by Kathleen T. Horning, Merri V. Lindgren, Megan Schliesman, and Madeline Tyner
© 2020 Cooperative Children’s Book Center
(This essay originally appeared in CCBC Choices 2020.)
As books came into the library, and as we read throughout the year, we made note of several big-picture observations that struck us.
- There was a lot of nonfiction, and really good nonfiction at that! We were particularly happy to see an increase in substantial narrative From arresting memoirs (Infinite Hope, Ordinary Hazards, Shout, Soaring Earth, They Called Us Enemy) to fascinating, essential, sometimes troubling looks at history (The Poison Eaters, An Indigenous Peoples’ History of the United States for Young People, The Miracle & Tragedy of the Dionne Quintuplets) to compelling looks at people and issues today (We Are Here to Stay), we were thrilled by the range of subjects and quality across these and other works.
- The balance between middle grade and young adult novels seems to be shifting toward middle grade. We’re fine with that, especially when we’re seeing those middle grade choices include outstanding and diverse works across many genres, from contemporary realistic to historical fiction (The Line Tender, Other Words for Home, Indian No More, A Place to Belong,The Story That Cannot Be Told ), science fiction to fantasy (The Last Last-Day-of- Summer, We’re Not from Here, Lalani of the Distant Sea, The Lost Girl ). It was a great year for ghost stories, too (The Forgotten Girl, Just South of Home), and for books that blend old-fashioned coziness with contemporary sensibility (More to the Story, Strange Birds). We also appreciated works offering highly original hybrid storytelling (The Apartment, Pie in the Sky).
- #OwnVoices debuts energized our reading (Don’t Date Rosa Santos, Fry Bread, My Fate According to the Butterfly, The Proudest Blue, Tristan Strong Punches a Hole in the Sky). Not that we weren’t also relishing books from established authors and artists, but there’s always something special about discovering new voices full of promise and purpose. We were also happy to see outstanding #OwnVoices anthologies that included a mix of new and established authors (Black Enough, Take the Mic), and more (always a relative term) books from #OwnVoices authors about transgender characters (When Aidan Became a Brother, Zenobia July) and the gender identity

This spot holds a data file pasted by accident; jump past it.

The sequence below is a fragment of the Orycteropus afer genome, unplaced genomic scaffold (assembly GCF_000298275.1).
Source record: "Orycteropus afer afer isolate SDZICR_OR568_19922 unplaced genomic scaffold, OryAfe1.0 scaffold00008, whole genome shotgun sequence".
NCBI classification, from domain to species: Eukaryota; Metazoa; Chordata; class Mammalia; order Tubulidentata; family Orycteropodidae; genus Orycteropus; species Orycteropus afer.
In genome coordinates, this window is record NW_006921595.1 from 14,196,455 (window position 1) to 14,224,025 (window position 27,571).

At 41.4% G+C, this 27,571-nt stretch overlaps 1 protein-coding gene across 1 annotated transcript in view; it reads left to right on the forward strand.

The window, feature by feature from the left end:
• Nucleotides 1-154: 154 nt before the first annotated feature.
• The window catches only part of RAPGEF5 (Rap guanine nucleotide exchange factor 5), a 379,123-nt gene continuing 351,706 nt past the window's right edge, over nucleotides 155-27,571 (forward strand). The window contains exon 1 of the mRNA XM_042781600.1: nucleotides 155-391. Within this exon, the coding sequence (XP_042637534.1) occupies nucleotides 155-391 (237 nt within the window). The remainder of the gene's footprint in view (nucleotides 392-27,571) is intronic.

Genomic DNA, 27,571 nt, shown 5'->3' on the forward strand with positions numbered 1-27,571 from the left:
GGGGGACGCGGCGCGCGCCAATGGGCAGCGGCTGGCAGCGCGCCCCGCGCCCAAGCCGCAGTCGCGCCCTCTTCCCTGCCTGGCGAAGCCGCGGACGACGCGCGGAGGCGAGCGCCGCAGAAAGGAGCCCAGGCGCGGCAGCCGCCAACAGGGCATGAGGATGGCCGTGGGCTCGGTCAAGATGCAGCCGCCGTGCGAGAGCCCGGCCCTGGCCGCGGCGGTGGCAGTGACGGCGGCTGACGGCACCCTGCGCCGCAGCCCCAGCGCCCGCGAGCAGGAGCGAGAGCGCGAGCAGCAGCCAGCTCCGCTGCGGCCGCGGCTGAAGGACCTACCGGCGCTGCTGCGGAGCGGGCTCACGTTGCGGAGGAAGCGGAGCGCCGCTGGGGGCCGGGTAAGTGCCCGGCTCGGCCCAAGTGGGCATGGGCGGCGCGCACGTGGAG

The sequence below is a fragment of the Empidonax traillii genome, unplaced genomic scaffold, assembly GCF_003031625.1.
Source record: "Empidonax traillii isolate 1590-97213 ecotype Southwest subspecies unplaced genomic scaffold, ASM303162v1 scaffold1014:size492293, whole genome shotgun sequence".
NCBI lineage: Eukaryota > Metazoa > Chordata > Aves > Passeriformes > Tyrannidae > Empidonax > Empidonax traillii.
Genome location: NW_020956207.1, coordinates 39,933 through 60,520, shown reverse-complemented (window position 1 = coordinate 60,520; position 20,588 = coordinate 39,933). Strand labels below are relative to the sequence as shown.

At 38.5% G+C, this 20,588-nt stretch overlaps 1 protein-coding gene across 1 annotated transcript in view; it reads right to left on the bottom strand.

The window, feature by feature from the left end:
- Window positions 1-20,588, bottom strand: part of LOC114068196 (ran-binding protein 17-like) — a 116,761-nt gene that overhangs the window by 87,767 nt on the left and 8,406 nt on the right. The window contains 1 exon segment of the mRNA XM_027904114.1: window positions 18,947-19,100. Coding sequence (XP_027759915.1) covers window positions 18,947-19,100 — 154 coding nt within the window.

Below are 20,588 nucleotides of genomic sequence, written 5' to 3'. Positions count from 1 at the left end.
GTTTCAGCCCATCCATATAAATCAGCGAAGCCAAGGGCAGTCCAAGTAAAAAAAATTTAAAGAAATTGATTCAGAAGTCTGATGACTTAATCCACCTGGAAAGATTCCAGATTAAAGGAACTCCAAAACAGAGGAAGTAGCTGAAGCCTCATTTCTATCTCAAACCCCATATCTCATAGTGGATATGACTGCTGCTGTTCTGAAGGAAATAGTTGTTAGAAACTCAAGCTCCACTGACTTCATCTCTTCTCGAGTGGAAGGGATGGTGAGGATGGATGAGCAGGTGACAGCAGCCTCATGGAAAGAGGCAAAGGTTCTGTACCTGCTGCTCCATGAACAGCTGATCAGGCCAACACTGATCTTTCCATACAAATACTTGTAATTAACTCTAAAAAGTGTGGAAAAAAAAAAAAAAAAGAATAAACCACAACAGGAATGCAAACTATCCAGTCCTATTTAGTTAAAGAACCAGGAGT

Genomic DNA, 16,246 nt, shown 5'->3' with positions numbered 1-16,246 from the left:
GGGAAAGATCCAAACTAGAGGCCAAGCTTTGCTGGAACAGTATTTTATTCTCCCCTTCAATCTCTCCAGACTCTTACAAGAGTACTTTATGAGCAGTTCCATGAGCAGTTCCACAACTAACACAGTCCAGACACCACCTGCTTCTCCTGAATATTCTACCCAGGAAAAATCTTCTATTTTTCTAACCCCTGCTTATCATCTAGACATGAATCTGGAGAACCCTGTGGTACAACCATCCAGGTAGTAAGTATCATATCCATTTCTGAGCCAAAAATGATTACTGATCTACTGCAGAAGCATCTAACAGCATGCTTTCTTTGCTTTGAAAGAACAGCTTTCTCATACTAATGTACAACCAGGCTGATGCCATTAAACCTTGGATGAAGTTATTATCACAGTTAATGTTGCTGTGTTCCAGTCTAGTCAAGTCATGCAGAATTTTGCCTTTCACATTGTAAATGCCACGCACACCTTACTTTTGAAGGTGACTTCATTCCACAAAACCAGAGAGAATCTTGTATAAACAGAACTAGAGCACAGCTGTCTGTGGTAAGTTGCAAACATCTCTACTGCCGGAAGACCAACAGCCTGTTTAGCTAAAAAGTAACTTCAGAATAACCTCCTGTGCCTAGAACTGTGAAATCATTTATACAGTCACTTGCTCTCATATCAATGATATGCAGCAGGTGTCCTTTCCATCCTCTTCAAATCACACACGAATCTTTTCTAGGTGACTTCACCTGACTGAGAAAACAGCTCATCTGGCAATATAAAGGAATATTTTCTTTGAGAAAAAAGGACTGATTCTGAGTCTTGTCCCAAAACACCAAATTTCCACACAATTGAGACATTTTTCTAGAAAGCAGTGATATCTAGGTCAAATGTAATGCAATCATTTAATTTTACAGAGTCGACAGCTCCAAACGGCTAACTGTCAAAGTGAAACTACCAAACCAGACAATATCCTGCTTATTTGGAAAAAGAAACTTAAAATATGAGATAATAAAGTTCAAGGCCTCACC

Finally, social justice seems to be on the minds of many in the children’s and young adult literature world. While it’s true we can point to numerous books across the years that speak to contemporary issues impacting the lives of children and teens, and have certainly seen a number of books in recent years about the immigrant and refugee experience, police violence, racism, sexism and sexual violence, and Islamophobia, for example, we sense something different about 2019.
Maybe it’s that we’re different. Maybe we all—writers, artists, editors, librarians, teachers—are looking for ways to help children and teens find affirmation, respite, and hope in a world that is bombarding them with hard truths, whether those truths are shaping or disrupting their daily lives, weighing on their psyches, or both. So we look to art, to books, and find resonant fiction and nonfiction about the past (The Story That Cannot Be Told, They Called Us Enemy) and contemporary fiction and lives (Light It Up, I Am the Night Sky). We find versions of our world that aren’t quite real (The Lost Girl, Pet, We Set the Dark on Fire), and versions of the future that are comically real (We’re Not from Here). We find resilience in real people (Ordinary Hazards, Shout), and in fictional characters who could be real (Dig, Patron Saints of Nothing, When the Ground Is Hard ). We find the simple yet profound power of book that say I see you and of course you matter (Johnny’s Pheasant, This Beach Is Loud!, The Undefeated, Pride Colors).
As we begin to read books published in 2020, thinking ahead to the next edition of CCBC Choices, we look forward to finding new titles that offer all of these things and more.